Somerled has risen from obscurity in western Scotland. He plans to cement his position as a man of considerable wealth and influence by marrying the Manx princess, but when he meets Breagha, a slave with a supernatural sense of smell, she turns his world upside-down. He resists the intense attraction, knowing Breagha offers no political gain, and he can’t have a mistress making demands on him while he’s negotiating a marriage his people need. Besides, Breagha belongs to a rival king, one whose fresh alliance Somerled can’t afford to lose.
Somerled thinks he has time to decide between power and love. What he doesn’t know is someone else wants Breagha, too—someone who will stop at nothing to keep her for himself.
Tell us about your book cover and how it relates to your story.
Somerled was a twelfth century warrior king with a vast fleet. It seemed only fitting to feature a longship, since he owned many of them. The cover image hints of a voyage to some mysterious place, which is pretty much what happens in the novel. We journey with Somerled, not to a place, but to himself . . . and to fulfillment.
Are you currently working on another story? If so, we’d love some details.
I finished a second novel called SCATTERED SEEDS. This story features Ulster-Scots Edward and Henry McConnell, who flee impoverished, eighteenth century Ireland with the one valuable thing they still own—a torc that once belonged to Somerled of Argyll, their ancestor. Unfortunately, they arrive in Philadelphia at the outset of the French and Indian War.
Currently, I am writing my third novel, which sees one of Somerled’s present-day descendants unearthing a torc on her Pennsylvania farm. Curious about its origins, she travels to Scotland to investigate, where she’ll find more than she bargained for.
What sort of personality does your hero have?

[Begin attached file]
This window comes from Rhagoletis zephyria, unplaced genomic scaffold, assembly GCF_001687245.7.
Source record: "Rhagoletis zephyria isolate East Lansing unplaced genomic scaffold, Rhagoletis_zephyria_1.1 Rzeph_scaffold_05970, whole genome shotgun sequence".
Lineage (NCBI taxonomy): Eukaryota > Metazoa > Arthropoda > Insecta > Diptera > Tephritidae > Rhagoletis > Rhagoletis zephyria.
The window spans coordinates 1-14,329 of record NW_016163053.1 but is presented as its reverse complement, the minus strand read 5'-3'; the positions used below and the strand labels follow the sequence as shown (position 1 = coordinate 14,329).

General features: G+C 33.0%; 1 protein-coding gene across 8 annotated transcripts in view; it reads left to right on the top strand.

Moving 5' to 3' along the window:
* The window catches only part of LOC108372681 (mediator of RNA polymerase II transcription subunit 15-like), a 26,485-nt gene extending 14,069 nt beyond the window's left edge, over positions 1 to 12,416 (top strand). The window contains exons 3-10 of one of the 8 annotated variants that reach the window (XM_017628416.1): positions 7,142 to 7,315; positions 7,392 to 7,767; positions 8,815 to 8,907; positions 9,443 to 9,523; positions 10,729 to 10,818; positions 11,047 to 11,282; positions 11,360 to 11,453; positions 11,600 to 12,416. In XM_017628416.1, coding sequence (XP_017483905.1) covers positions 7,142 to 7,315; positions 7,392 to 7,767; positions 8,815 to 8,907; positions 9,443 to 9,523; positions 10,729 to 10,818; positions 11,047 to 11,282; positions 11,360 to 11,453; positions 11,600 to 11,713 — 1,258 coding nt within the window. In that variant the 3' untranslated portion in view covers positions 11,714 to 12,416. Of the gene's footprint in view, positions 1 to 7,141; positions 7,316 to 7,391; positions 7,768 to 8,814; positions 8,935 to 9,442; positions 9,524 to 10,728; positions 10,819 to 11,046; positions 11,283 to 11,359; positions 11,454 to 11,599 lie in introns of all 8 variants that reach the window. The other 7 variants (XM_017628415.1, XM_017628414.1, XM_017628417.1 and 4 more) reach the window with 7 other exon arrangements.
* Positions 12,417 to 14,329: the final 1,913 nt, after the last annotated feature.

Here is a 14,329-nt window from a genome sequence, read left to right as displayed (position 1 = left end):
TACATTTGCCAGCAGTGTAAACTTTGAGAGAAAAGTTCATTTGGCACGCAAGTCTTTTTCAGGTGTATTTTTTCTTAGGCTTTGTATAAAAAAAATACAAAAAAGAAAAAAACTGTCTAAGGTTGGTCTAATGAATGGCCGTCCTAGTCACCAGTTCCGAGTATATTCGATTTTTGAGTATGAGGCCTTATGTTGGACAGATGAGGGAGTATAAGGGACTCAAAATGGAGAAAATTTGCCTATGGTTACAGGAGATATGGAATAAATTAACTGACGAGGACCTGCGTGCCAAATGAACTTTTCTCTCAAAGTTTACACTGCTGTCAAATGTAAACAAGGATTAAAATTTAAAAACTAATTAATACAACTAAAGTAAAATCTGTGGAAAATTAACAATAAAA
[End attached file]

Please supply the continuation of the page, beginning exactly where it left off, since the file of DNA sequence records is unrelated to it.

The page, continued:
Somerled is a passionate and driven man with a wicked temper and an inferiority complex due to past insults and his mother’s Norse blood.
Did you enjoy writing one scene above all the rest? If so, share.
I loved writing the scene where Peader the monk is cooking turnips over an open flame because I was furious at someone in real life that day. The monk paid the price, unfortunately.
Tell us about your favorite writing environment. Is it indoors, outdoors, a special room, etc.
Believe it or not, my car. It’s the only place I can find complete privacy.
Thank you so much for the spotlight and interview. I know how much time blogging takes. I truly appreciate your dedication and willingness to share my work.
My pleasure, Julie. Wishing you much success. Scent of the Soul sounds like an amazing read.
My pleasure, Julie. Wishing you much success. Scent of the Soul sounds like an amazing read.
As Godred’s oarsmen shoved off from the jetty, Somerled wondered if there was any man less suitable to deliver a marriage proposal. Godred of Dublin was coarse, marginally Christian—indeed, marginally sane—and easily riled. Nevertheless, King Olaf liked him, and for that reason alone, Somerled had selected him as his envoy.
“No side trips,” Somerled shouted before Godred was too far away to hear. “Ye have three places to go and that’s it: the Isle of Man, your clan, and back here.” Godred was prone to unscheduled detours.
Unless bad weather or the scent of easy plunder pulled Godred and his thirty oarsmen off course, Somerled would have Olaf’s answer in a few days. If Olaf agreed to the marriage, Somerled would add a wife to the items decorating his new castle at Finlaggan and eventually, the Isle of Man to his expanding area of influence.
The nobles would respect him then. Half-breed or not.